Anal cancer is not something you often read or hear about in the daily news.

Maybe it’s too taboo to talk about this part of the body. Actress Farrah Fawcett did not mention what type of cancer she is battling, but, according to reports, the 59-year-old actress has a rare form of anal cancer.

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The cancer itself is also rare, affecting more than 4,600 people each year, according to the American Cancer Society (ACS). It isn’t top of mind. However, the number of cases of the cancer has remained at a steady number since last year, which means, it has not gone away.

In 2006, there were approximately 4,660 new cases of anal cancer in the U.S. and around 660 deaths, according to the ACS. This year, more than 4,600 cases are expected.

Likewise, oral cancer, that is cancers of the throat, tonsils and back of the tongue, are not cancers commonly discussed. In fact, of the 45,000 new cases of head and neck cancers expected this year, only 10,000 will affect the back of throat area. Oral cancer is on the decline in America, except in men over the age of 45.

The culprit in the rise in both oral and anal cancers in men is the human papillomavirus (HPV), a sexually transmitted disease that can form in the genital area of men and women including the skin of the penis, vulva (area outside the vagina), anus or in the linings of the vagina, cervix or rectum.

The number of HPV cases, while still high in women, is increasing in the male community, particularly in gay men, according to Dr. Robert Mayer, vice chairman of academic affairs at the Dana-Farber Cancer Institute in Boston.

One of the main factors leading to HPV and eventually, anal cancer, is engaging in anal sex. In addition to anal sex, other risk factors include having multiple sex partners, frequent anal redness or soreness and smoking.

The cancer may be mistaken for skin cancer, since the tumors can initially form on the skin area outside of the anus, which is the same skin that is on the buttocks.

“Virally, it’s a condition that is sexually transmitted,” said Mayer. “It’s the same virus that causes anal cancer. For many years, it was associated with venereal warts, giving a connotation that it was related to some form of sexual activity. For years, it occurred mostly with women, but now it’s occurring with a larger percentage of (gay) men. It’s related to sexual practices and the passage of virals in the anus.”

Oral Cancer

Although HPV and cervical cancer can be readily diagnosed in women through annual pap smears, men don’t normally undergo any sort of tests that would detect oral HPV or throat cancer, said Dr. Erich M. Sturgis, of the University of Texas M. D. Anderson Cancer Center in Houston.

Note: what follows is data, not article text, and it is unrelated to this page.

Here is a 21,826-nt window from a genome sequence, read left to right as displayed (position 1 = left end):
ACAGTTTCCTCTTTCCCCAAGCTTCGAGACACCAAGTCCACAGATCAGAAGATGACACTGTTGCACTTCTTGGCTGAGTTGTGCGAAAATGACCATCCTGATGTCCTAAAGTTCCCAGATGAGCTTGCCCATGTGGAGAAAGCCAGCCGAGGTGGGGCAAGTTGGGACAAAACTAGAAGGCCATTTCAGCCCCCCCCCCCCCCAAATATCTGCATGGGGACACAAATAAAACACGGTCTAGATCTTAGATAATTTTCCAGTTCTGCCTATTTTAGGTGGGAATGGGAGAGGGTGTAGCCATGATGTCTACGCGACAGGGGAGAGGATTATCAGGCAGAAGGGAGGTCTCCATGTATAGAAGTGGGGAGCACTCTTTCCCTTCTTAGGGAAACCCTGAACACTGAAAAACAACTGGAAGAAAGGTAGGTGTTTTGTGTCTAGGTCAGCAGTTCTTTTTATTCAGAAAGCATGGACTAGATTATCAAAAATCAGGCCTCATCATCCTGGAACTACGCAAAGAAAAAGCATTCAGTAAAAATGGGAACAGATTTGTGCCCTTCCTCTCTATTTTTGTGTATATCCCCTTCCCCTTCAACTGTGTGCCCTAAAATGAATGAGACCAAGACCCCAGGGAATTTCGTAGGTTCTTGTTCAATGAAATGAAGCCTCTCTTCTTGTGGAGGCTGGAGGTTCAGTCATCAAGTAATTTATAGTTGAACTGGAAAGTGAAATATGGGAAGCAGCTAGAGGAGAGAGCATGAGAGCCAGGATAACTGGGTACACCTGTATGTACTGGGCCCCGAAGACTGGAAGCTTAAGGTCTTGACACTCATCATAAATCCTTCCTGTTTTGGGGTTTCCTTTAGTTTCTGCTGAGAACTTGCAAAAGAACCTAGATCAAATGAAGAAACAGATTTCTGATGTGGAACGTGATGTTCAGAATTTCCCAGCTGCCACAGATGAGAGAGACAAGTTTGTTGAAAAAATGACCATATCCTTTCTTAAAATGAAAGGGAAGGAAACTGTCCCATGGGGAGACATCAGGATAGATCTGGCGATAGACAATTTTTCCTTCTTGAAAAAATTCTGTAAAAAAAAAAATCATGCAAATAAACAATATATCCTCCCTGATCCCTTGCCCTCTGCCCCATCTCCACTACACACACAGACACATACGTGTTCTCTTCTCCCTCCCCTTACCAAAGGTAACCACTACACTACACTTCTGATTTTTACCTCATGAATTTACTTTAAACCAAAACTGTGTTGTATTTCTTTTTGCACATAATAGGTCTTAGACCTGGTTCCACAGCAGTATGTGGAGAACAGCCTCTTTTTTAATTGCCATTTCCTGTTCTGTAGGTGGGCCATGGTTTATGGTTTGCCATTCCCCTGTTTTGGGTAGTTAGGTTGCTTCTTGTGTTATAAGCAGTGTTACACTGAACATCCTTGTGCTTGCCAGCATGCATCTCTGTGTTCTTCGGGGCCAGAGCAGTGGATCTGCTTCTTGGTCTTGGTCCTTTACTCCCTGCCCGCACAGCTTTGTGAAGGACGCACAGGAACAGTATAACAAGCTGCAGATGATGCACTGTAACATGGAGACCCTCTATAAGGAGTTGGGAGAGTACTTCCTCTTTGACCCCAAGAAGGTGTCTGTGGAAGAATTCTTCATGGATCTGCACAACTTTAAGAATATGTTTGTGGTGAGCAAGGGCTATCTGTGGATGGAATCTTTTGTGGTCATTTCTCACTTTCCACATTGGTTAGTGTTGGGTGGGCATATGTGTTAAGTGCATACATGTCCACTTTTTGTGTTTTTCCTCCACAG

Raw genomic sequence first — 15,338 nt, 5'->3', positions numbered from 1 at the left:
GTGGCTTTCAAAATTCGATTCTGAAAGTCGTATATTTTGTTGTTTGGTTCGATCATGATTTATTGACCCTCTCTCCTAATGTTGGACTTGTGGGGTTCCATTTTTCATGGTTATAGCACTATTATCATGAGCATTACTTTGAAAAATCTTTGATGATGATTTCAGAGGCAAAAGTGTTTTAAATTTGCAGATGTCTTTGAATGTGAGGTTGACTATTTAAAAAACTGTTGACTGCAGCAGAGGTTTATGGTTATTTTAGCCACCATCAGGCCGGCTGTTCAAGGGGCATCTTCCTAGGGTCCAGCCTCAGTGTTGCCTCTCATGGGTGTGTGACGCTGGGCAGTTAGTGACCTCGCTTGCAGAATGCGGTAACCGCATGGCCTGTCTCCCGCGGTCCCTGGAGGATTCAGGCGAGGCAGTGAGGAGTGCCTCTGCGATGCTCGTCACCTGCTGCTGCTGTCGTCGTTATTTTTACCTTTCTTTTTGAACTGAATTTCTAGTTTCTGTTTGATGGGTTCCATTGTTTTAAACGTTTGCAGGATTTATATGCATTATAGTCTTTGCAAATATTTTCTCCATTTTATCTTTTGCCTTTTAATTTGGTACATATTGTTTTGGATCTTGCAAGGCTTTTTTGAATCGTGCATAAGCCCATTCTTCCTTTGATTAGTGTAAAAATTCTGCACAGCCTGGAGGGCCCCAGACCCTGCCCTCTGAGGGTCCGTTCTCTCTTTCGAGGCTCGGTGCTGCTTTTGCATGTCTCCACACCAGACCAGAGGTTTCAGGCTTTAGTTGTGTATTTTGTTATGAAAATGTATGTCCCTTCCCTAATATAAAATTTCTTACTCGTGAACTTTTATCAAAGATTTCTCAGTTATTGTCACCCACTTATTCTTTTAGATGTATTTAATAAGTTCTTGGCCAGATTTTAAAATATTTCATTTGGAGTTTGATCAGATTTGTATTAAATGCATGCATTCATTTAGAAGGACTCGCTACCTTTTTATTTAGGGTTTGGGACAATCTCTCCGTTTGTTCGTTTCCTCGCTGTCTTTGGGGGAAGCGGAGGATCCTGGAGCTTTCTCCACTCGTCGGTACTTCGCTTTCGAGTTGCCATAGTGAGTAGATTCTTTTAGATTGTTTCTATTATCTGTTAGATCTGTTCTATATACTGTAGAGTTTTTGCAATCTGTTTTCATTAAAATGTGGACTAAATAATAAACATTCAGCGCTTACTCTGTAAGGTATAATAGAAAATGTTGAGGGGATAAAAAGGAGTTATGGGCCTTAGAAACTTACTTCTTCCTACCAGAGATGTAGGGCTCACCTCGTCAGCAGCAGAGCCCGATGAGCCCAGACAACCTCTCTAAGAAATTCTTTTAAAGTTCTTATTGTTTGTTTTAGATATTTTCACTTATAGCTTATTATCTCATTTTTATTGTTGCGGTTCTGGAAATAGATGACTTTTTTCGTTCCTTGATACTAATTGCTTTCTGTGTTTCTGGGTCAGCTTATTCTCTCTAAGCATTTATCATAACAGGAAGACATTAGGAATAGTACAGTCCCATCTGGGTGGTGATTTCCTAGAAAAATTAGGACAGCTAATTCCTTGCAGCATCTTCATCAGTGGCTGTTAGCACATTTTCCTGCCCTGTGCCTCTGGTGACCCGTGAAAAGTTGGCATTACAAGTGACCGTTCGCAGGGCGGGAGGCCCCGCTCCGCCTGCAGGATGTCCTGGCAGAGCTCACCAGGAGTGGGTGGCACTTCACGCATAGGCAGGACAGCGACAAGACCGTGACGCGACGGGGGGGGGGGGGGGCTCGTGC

“Cervical cancer is so well established,” he said. “In fact, well before we had the HPV vaccination, we were able to prevent cervical cancer and catch cervical cancer early because of the good screening methods. We don’t have the same kind of methods of screening for cancers of the throat and oral HPV.”

Men also are a “hidden reservoir” for the virus and can pass the disease onto their female partners, Sturgis said.

It’s for these reasons that Sturgis believes research is needed to determine whether the HPV vaccine, sold under the brand Gardasil and currently available to young girls in the U.S., is effective for boys.

“I’m aware that drug companies are studying their vaccinations in men,” he said. “And that’s hopefully going to provide evidence that the vaccine is effective in preventing the virus in men.”

Sturgis said some of the studies of the HPV vaccine and men are focused on men who are at high risk for anal cancer.

“It’s a group that is more likely to get (regular) anal or genital swabs and, therefore, it’s easier to track the disease,” he said.

In the meantime, men and women should view cervical, oral and anal cancers as sexually transmitted diseases, or at least understand that these potentially deadly cancers are more often than not caused by a sexually transmitted disease, and protect themselves, Sturgis said.

“Condoms will protect against the virus somewhat,” he said. “But women should be examined each year, and if they do have an abnormal pap smear, they should be treated and make sure their partners are treated.”